There was a bitter sense of humour in the story. She laughed at it—loud, uncontrolled laughter that rang as empty and as hollow as an echo.
“Give me what you can,” she added. “Anything above a shilling’s better than fourpence.”
“Is that what you’re down to?”
He took three sovereigns out of his pocket, and gave them to her. She let them lie out flat in the palm of her hand—the three of them, all in a row. They glittered—even in the candle-light. They were her own.
“When are you coming to see me?”
She still looked at them.
“I’m not coming.”
Her head shot up; her eyes filled with questions.
He opened his hands expressively. If there were any answer to that question, she learnt that she was not going to get it.
“Are you going to be married?” she asked slowly.
He shook his head—laughing. Then understanding shot into her eyes, and a flash of jealousy came with it.
“I know,” she exclaimed between thin lips.
“What do you know?”
“You’re going to keep some woman here—some girl you’re fond of.”
It was the moment of intuition. She had struck deeper into his mind than even he was aware of himself.
“What makes you think that?”
“What you said.”
“What did I say?”
“You admitted that you were sick of being here alone.”
She burst out laughing. “Well—?” She turned to the door. “Good Lord! Isn’t every blooming man the same!”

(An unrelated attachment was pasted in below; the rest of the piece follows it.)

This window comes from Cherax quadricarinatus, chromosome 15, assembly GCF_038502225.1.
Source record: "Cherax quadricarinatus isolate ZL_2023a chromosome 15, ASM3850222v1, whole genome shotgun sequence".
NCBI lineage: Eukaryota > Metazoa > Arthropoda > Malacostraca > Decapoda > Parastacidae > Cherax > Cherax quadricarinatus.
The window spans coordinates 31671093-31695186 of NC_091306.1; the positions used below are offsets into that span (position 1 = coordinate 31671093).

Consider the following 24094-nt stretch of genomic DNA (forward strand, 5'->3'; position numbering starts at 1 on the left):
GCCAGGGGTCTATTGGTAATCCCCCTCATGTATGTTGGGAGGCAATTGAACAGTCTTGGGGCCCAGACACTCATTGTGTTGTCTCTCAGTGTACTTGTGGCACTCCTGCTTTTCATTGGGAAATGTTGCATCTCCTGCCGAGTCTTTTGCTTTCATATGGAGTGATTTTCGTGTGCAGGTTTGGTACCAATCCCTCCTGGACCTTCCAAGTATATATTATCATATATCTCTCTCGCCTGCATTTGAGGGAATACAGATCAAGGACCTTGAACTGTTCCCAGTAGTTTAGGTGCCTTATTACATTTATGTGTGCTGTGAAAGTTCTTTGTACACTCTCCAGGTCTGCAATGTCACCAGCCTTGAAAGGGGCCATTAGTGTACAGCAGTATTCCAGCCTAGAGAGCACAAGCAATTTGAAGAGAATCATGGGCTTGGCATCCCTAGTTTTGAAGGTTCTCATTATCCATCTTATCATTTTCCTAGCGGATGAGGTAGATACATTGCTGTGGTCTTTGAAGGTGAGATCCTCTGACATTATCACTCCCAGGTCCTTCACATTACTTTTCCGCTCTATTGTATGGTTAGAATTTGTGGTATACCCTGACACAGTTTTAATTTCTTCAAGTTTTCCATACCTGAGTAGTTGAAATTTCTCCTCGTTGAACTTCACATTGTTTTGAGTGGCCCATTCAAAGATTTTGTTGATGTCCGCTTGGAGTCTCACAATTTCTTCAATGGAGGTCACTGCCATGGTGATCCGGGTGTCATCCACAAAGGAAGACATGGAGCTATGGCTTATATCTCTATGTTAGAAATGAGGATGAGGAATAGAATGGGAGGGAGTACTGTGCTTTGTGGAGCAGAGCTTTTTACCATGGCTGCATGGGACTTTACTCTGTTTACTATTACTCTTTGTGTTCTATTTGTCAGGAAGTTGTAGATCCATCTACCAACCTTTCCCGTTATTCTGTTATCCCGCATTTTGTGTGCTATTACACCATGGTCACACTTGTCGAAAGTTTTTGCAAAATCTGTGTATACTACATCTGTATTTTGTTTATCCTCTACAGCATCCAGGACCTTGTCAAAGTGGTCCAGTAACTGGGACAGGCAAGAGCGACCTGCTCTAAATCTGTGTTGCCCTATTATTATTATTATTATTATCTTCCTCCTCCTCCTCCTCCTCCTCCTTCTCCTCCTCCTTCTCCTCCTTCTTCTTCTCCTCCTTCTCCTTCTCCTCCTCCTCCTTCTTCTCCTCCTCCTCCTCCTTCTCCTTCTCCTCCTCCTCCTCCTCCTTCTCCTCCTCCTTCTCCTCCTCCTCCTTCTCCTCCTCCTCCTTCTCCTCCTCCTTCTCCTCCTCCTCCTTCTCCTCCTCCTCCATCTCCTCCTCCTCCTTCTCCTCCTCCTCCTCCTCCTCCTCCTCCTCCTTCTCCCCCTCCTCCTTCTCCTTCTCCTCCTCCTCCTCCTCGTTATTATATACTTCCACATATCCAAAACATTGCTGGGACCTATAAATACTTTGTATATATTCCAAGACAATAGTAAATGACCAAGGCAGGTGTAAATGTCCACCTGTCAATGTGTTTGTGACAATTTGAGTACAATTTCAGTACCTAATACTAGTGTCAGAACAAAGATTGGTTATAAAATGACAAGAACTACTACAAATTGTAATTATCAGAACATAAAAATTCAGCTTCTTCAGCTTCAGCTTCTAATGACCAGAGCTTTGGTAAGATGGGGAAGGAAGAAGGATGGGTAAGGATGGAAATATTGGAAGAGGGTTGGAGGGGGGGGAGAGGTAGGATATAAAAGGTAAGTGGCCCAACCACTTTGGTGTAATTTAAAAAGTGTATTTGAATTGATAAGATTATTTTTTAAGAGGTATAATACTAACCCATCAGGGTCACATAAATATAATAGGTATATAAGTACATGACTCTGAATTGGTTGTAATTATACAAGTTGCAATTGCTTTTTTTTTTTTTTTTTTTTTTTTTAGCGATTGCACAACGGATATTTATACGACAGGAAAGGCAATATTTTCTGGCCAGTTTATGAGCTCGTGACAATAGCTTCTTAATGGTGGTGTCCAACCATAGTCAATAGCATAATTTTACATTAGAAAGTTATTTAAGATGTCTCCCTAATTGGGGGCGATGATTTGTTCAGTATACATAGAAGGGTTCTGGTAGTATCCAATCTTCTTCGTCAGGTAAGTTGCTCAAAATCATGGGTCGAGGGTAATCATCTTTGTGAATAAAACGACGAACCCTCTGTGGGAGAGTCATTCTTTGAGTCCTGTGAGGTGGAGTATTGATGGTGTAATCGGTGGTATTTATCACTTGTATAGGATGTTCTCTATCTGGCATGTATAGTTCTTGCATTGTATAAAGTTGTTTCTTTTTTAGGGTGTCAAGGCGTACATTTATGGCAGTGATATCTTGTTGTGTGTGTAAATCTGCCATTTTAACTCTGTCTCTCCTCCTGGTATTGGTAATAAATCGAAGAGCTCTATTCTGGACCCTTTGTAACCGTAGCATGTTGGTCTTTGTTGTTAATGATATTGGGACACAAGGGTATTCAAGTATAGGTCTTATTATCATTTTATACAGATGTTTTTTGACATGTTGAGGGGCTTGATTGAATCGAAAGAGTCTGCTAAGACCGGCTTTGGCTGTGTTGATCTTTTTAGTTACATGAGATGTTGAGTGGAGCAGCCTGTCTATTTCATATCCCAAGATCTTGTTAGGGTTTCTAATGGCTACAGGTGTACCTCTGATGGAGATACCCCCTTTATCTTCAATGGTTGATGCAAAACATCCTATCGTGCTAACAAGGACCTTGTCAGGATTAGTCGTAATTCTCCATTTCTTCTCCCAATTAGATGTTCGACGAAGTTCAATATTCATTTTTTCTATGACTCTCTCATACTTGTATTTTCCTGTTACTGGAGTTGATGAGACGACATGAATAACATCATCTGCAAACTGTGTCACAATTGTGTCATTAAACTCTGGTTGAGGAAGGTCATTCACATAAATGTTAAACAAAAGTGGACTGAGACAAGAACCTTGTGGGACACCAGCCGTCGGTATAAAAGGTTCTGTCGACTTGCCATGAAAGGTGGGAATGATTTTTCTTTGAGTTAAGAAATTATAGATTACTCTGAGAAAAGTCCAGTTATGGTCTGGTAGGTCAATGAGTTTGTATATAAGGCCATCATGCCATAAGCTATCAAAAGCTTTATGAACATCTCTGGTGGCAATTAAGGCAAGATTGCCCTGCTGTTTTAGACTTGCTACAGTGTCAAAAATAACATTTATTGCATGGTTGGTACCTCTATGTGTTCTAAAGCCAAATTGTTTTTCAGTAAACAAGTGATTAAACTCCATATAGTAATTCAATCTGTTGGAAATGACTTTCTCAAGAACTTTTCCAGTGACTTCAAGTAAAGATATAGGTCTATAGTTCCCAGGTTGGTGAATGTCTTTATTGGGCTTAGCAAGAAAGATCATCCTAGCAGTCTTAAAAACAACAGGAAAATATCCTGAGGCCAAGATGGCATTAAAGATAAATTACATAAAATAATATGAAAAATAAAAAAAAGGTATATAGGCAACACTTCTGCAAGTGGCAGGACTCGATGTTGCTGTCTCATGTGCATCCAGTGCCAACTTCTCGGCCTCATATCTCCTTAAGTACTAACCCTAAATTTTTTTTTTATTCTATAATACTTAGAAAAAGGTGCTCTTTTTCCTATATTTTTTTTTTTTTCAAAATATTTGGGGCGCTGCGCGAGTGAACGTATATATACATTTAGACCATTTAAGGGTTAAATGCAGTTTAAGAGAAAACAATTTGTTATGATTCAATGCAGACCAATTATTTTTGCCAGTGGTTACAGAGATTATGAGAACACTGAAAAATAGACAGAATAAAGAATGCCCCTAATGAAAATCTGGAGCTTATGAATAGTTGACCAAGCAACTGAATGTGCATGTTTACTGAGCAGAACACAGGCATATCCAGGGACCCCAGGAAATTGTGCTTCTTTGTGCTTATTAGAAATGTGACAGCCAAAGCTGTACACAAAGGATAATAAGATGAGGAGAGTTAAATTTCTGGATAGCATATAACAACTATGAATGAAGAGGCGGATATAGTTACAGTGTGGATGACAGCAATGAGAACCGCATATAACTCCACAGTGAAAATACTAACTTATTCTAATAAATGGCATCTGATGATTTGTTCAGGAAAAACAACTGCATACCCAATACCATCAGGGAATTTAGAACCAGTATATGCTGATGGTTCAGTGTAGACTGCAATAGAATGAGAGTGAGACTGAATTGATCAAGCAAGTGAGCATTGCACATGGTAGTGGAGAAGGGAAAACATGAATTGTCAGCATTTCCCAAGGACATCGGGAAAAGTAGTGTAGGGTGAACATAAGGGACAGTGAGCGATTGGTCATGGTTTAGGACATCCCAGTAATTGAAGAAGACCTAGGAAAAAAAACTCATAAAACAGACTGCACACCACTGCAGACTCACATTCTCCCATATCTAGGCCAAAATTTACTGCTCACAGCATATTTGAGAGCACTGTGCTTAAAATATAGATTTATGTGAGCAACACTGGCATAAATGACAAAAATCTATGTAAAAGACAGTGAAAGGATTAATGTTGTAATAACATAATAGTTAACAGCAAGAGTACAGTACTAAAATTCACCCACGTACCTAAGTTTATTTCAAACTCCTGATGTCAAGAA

She opened her bag and dropped the three gold pieces into a pocket—one after another. You heard the dull sound of the first as it fell, then the clinking of the other two, when the metal touched metal. She shut the bag—the catch snapped sharp! Then she went.
You sow an idea—you sow a seed. It grows upwards through a soil of subliminal unconsciousness until it lifts its head into the clear air of realization. There is no limitation of time, no need for watchful dependence upon the season. Only the moment and the husbandry of circumstances are essential. With these, perhaps a single hour is all that may be required for the seed to open, the shoots to sprout, the plant itself to bear the fruit of action in the fierce light of reality.
In Traill’s mind the idea was sown when he stood outside the office of Bonsfield & Co. in King Street. The soil was ready then—hungry for the seed. It fell lightly—unnoticed—into the subconscious strata of his mind. He had not even been aware of its existence. Then, with the woman who had accompanied him to his rooms, came the husbandry of circumstance. She fed the seed. She watered it. Before her foot had finished tapping on the wooden staircase, before the street and the thousand lights had swallowed her up again, his mind had grasped the knowledge of the need that was within him.